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Too Smart For Therapy?

Discussion in 'Therapy and Medication' started by ThePhantomLady, Aug 25, 2015.

  1. ThePhantomLady

    ThePhantomLady Safety and Support SF Supporter

    This is going to sound incredibly arrogant. I'm sorry about that.

    I am very intelligent and the human brain is one of my favourite subjects. I am trained for and have worked as a secretary and research assistant at the local hospital.

    In 2012 I was in therapy, receiving what I think is called something along the lines of "Dialectic behavioral Therapy" if that's the proper English name. Which consisted of group sessions and one-on-one sessions with a therapist.

    The group sessions were played out like a class in the workings of the human brain, and I found myself getting bored.
    I did learn a few things I suppose, but what was most interesting was one fellow patient and her stories, they inspired me a lot to find out what was going on with me.

    The sessions with the therapist went okay I suppose, but I ended up 'befriending' the therapist instead of having a proper therapist/patient relation. This woke the pleaser in me who always goes out of the way to make others feel better about themselves. I managed to gradually fake a believable recovery while my real issues were never dealt with.

    I started my education to become healthcare service secretary while in therapy and she started using time to show me the computer programs, giving me tips...

    I was finally let go of therapy after "having recovered"

    In February I will start the same style of therapy and I'm so scared I'll fall into the same pattern. This time I do have the support of my boyfriend who also knows how to give me the strength to speak up for myself.

    Yesterday I attended the last of 4 "Introduction to therapy" meetings. And I got bored again... it was a curse in the human brain... and there was nothing new in it for me. I know how the Amygdala can take a seemingly innocent smell and turn it into a panic attack as it associates said smell with danger and shuts off the cortex to go into 'fight or flight' mode.
    (Okay it didn't help that I attended it hungover with 2 hours of sleep)
  2. DrownedFishOnFire

    DrownedFishOnFire Seeing is Believing Forum Pro SF Supporter

    Doesnt matter what your IQ is and know how to play the system

    EVEN Therapists need Therapists...... I am in the Mental Health Field and I KNOW how to play the system myself and know what to say and not to say and that hurts my recovery/healing time processes with my T. I know all of the crap we should be doing to reduce mental issues but do I follow them... NO. Do I pay attention to all of the group stuff.. NO. Am I better? No. I love your post because it reminds of me myself sometimes. I just repeat what clients are supposed to be doing to improve their situations and do I practice what I know/preach... No. lol.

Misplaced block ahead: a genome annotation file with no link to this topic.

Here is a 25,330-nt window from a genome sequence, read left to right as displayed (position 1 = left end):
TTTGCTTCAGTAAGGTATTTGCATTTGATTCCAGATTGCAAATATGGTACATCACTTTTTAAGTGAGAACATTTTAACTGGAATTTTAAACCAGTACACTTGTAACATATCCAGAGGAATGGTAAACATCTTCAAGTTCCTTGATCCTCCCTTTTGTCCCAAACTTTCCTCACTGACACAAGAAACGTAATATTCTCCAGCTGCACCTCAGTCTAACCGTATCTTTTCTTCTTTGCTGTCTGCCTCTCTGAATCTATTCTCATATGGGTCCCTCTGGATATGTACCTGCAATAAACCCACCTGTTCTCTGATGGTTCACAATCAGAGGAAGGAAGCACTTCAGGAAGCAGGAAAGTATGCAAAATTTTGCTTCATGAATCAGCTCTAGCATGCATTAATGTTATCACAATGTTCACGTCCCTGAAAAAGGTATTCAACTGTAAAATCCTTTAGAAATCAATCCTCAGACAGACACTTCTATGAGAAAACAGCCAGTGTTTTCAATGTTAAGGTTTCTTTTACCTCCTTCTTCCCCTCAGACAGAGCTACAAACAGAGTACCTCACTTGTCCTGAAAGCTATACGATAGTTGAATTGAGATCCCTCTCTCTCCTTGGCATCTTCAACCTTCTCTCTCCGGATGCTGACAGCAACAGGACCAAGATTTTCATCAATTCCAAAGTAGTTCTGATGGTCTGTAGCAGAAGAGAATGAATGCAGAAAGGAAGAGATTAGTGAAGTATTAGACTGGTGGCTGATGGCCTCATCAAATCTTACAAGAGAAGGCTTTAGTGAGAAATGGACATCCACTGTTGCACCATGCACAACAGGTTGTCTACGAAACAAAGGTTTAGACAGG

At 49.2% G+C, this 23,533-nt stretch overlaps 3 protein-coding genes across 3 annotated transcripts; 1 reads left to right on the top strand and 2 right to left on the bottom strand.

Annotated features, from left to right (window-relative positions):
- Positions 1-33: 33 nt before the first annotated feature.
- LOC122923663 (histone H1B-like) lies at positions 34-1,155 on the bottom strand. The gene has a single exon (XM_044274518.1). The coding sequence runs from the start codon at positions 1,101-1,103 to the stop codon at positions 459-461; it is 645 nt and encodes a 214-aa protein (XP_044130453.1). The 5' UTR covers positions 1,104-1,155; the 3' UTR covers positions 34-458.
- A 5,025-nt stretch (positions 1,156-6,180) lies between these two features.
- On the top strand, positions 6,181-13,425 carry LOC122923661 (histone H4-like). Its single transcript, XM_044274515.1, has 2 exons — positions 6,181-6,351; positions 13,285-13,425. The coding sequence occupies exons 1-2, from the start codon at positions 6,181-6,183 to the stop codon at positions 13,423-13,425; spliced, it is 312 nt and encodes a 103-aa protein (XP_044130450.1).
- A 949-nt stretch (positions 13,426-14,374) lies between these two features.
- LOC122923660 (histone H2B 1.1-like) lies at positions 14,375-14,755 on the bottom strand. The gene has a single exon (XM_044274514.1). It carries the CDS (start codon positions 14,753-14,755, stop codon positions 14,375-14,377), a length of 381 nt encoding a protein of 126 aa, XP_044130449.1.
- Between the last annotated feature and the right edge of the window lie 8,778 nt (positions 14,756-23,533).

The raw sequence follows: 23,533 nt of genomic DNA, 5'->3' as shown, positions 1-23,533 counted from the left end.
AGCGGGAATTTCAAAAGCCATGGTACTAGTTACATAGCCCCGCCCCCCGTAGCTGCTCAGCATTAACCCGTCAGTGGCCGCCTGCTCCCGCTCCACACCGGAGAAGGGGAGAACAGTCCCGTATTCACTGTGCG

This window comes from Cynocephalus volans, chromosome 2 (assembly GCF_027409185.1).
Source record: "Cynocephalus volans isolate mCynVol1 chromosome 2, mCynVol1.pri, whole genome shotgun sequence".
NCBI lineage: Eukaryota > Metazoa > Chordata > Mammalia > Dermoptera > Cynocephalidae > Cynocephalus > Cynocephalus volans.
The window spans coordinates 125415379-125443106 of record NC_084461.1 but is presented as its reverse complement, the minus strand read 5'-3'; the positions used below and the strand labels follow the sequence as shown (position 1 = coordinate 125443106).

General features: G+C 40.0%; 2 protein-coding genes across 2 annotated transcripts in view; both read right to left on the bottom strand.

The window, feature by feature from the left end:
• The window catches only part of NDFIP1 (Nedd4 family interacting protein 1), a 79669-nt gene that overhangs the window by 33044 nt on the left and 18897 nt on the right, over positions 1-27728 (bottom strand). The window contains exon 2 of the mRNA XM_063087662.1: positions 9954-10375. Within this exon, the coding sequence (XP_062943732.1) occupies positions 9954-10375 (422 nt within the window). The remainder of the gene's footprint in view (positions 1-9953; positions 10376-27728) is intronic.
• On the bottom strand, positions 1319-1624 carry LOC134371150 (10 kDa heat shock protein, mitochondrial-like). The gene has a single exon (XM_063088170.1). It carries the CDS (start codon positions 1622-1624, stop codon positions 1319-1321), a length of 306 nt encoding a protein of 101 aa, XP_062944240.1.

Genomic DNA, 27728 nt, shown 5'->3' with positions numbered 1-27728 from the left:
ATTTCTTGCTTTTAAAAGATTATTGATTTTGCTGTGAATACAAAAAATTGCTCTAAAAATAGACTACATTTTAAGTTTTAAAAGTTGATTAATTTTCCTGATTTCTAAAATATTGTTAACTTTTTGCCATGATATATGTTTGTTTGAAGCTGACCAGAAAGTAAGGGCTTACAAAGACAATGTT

AND NO it is not arrogance. We are playing a dangerous game indeed on our own mind. Tricking ourselves that we are smarter for our own good...its our downfall in some sense. Hope you get what I mean.
  3. ThePhantomLady

    ThePhantomLady Safety and Support SF Supporter

    That. Now THAT is so darn true!

    Today I caught myself helping my boyfriend with his issues, and realized I really should listen to myself.

    (He has PTSD after a horrible biking accident as a kid that nearly killed him and brain damaged him. He only started getting help last year and hadn't even told his brother he was still struggling with panic attacks and nightmares... I caught the signs and within a month of having known him I knew he had to get help. We had a major fight (over his ex) and I basically ended up telling him that if he didn't try to get some serious help I'd never talk to him again. Poor man! But the day after his brother's wife had set him up with a wonderful therapist the next week).

    Today he fell off his bike on the way to work, he's fine, only a few asphalt burns but I just fear there's going to be a reaction. I reminded him to not forget to mention this to his therapist during his session tomorrow morning... he hadn't really thought of that.

    We had a longer talk about some things, and none of us wanted him to be alone tonight in case he gets a reaction. He started saying he didn't want to bother his brother... (we're in a LDR, he lives in another country... else I had been spending the night with him) and I told him this:

    "You have people in your life who love you.
    You have value, you are worthy of love and help. So damn worthy.
    -And don't you think it hurts to later find out that you were hurting on your own, when we would have gone out of our way to be there for you?
    Allow them to be there"

    Easier said than done...

    I'm still amazed he listens to me.

    How many times haven't I been hiding my own hurt from people because I didn't want to be in the way, telling myself I wasn't worth their time... I sometimes do that with him even... He knows to ask twice again if the response is "I'm fine" ... especially if he's struggling himself. We've both gotten hurt by that some times...

    I always will be there for him and try to help him through what ever, coming with all my techniques and what now... some weeks ago I talked him out of a panic attack.

    But I can't help myself.